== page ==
Seriously, though - we definitely believe in vaccinating our children and that was the plan for our kiddos before we ever knew anything about MCADD.  Even with this reaction, we still believe it is best to give our kids (especially our kid who ends up the hospital with possible life-threatening consequences when he's sick!) the best line of defense against disease.  I know this is a hot topic and everyone is entitled to their own opinion on this, but from my point of view, vaccination helps not only your own kids, but also provides an extra line of defense for the weakest children in the community.  Luckily, we have kids who can benefit directly from vaccinations, but some children legitimately cannot get them due to various health conditions.  These families depend on the indirect protection their children get from these ugly diseases by living in a vaccinated community.  I'm happy to know that having my kids vaccinated is helping protect those children, as well. 

Sunday, August 25, 2013

The Hospital Bag Unused

LB threw up this morning.  Fun stuff.  I had just taken him for a haircut (which he sat very still and quietly for, I might add) and I was buckling him into his car seat when he started to gag a bit.  I asked if he was ok and then he vomited.  Three times.  Once on himself and twice in projectile form into my car and my hair.  He hasn't been sick so my suspicion was that maybe he had a piece of hair from his haircut in his throat and gagged on it enough that it made him throw up. Let's hope that's what it was.  Having it be a flu or a virus would be much more of a worry.

I fetched the roll of paper towels out of the trunk and tried to clean the two of us up the best I could.  I didn't bother with the car.  That could wait for later.  I called my husband on the way home to tell him what had happened and so that he would be prepared for us to come home covered in vomit with a car that needed to be cleaned and aired out.  He agreed that he probably just had some hair in his throat and agreed to meet us in the driveway when we got home.  When we arrived, my husband launched into the car and car seat cleaning, while I handled the cleaning of the boy (and myself -- my hair was pretty stinky by then).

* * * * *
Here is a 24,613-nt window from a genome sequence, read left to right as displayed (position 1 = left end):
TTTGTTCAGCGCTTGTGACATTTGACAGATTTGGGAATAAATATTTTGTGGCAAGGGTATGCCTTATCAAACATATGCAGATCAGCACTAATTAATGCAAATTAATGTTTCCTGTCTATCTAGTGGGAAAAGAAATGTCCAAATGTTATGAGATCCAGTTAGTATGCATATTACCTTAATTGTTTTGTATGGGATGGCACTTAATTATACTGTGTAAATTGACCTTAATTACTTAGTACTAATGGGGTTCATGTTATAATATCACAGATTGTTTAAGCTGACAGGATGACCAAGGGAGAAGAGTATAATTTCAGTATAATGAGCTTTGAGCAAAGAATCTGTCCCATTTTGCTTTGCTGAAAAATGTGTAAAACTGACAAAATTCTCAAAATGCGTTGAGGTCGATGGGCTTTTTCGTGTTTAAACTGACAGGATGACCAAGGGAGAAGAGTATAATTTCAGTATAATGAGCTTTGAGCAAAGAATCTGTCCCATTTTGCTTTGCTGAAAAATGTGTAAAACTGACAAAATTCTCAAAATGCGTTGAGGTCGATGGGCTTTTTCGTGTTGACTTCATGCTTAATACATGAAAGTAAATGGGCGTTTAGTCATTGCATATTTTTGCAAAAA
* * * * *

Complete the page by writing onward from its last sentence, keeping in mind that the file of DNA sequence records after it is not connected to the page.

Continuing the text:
Our plan for the day was to take LB for his haircut and then head out to a birthday party for my friend's boys at lunchtime.  We had been looking forward to the party for awhile now and although I really wanted everyone to be able to go, we were worried about LB and whether this vomiting incident would repeat itself.  Probably the worst place to be with a vomiting kid is at someone's birthday party, right?  We decided to try to feed LB a good snack and see how he did.  If he kept it down, we could probably go to the party.  If he didn't, we talked through a couple scenarios of who would stay and who would go. 

An hour later, he was fine.  No more vomiting. No signs of illness whatsoever, so we decided to go to the party as a family and just keep a close eye on LB.  We also decided to pack a hospital bag, just in case, so that we wouldn't have to backtrack all the way to our house if he did need to go to the hospital.  Thankfully, he did great at the party and that hospital bag went unused.  I'm glad we were prepared, but I'm also really glad this was just another "kid thing" as opposed to an "MCADD thing."  We've been very fortunate that he's been so healthy lately!

Saturday, August 17, 2013

Seventeen Months